VII. Critique of Postmodernism
Ian Adam and Helen Tiffin,
eds. Past the Last Post: Theorizing Post-Colonialism and Post-Modernism.
New York: Harvester Weatsheaf, 1991.
Eagleton, Terry. The Illusions of Postmodernism. Cambridge, MA: Blackwell, 1996.
Eagleton explores the beginnings, ambivalences, histories, subjects, fallacies and contradictoions of postmodernism. For him, postmodernity is "a style of thought which is suspicious of classical notions of truth, reason, identity and objectivity, of the idea of universal progress or emancipation, or single frameworks, grand narratives or ultimate grounds of explanation. Against these enlightenment norms, it sees the world as contingent, ungrounded, diverse, unstable, indeterminate, a set of disunified cultures or interpretations which breed a degree of scepticism about the objectivity of truth, history and norms, the givenness of natures and the coherence of identities" (vii). (See notes and comments)
"The project of modernity formulated in the eighteenth century by the philosophers of the Enlightenment consisted in their efforts to develop objective science, universal morality and law, and autonomous art according to their inner logic. At the same time, this project intended to release the cognitive potentials of each of these domains from their esoteric forms. The Enlightenment philosophers wanted to utilize this accumulation of specialized culture for the enrichment of everyday life -- that is to say, for the rational organization of everyday social life.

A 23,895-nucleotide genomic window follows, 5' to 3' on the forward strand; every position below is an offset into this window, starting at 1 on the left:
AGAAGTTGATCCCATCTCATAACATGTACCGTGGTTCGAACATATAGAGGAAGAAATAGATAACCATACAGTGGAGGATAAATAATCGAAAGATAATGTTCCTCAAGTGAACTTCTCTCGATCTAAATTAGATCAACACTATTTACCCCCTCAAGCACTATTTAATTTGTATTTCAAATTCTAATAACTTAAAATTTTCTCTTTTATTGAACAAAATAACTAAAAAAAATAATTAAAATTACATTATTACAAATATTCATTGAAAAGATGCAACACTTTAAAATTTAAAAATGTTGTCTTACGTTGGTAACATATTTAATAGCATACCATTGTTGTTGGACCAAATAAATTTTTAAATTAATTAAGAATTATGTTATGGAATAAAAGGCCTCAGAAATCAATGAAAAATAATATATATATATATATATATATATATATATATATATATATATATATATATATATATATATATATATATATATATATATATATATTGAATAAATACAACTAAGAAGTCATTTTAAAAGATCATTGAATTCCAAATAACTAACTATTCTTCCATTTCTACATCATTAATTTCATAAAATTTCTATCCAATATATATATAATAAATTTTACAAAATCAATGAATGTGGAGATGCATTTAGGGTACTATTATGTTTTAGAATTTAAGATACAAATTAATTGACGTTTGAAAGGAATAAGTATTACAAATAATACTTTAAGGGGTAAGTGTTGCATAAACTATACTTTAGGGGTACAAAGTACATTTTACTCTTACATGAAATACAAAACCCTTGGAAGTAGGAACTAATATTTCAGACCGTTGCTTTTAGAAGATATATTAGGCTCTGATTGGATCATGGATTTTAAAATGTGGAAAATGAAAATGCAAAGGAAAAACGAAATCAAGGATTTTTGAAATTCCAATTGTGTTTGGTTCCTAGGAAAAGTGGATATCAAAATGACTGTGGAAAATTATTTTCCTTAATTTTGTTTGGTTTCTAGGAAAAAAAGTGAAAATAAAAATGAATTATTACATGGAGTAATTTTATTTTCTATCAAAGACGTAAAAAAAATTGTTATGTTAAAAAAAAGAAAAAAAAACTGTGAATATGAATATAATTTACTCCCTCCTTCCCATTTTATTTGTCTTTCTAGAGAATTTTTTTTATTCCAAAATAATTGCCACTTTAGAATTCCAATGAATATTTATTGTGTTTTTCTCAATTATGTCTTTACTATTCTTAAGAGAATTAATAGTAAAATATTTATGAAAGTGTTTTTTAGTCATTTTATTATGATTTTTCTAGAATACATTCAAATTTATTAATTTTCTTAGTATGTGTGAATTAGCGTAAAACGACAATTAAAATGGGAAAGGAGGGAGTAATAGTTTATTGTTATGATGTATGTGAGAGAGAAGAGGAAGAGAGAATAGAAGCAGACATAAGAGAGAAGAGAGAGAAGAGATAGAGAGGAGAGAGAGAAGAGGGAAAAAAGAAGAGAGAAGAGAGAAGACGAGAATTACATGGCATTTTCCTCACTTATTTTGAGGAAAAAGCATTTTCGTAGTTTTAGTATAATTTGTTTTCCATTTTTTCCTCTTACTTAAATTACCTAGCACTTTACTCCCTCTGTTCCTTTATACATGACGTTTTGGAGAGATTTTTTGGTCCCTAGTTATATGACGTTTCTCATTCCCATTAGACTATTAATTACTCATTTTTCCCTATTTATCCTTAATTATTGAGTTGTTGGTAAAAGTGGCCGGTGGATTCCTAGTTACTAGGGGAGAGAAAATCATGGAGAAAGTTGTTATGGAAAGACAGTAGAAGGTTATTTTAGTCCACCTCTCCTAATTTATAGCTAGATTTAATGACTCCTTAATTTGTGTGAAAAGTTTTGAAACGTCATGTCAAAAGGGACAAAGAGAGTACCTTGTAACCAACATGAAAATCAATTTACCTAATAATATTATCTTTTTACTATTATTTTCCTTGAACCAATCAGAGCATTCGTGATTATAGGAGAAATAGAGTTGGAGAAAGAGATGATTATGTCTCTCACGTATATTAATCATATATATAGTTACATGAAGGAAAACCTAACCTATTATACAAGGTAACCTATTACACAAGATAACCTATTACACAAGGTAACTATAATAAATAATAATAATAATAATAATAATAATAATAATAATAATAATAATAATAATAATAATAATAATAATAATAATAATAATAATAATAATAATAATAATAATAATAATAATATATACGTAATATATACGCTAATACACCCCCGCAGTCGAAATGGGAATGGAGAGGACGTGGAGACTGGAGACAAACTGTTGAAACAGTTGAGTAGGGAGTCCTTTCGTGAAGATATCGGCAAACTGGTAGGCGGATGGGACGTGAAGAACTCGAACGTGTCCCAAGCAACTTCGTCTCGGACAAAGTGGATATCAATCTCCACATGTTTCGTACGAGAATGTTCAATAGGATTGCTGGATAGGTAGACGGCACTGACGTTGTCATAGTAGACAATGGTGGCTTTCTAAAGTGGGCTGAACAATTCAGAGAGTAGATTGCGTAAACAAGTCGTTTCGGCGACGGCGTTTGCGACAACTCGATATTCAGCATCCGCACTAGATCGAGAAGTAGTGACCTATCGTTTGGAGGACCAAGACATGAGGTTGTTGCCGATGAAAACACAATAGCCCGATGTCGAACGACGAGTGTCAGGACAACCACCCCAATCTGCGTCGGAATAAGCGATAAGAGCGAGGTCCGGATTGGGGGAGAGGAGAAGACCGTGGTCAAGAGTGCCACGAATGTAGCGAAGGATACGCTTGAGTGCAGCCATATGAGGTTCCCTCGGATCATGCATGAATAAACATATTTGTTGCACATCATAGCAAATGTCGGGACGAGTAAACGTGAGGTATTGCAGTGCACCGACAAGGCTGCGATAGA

Simon, Herbert W, & Michael Billig. After Postmodernism: Reconstructing Ideology Critique. London: Sage, 1994.
"[About the tension
between ideology critique and postmodernism,]
some are concerned to restore the ideas and aspirations of ideology critique.
Others explore possibilities for moving beyond ideology critique, in order to
combine postmodernist insights with liberatory ambitions" (2)
Norris, Christopher. What's Wrong with Postmodernism: Critical Theory and the Ends of Philosophy. NY: Harvester, 1990.(See notes and comments)
Topics include 'Criticism, history and the politics of theory'; deconstruction (with an emphasis on its ethical and philosophical bearings); Habermas's critique of Derrida; Stanley Fish and the neo-pragmatist rhetoric of assent; Baudrillard, Lyotard, and the question of post-modernity; Paul de Man on the ideology of the aesthetic; . . . .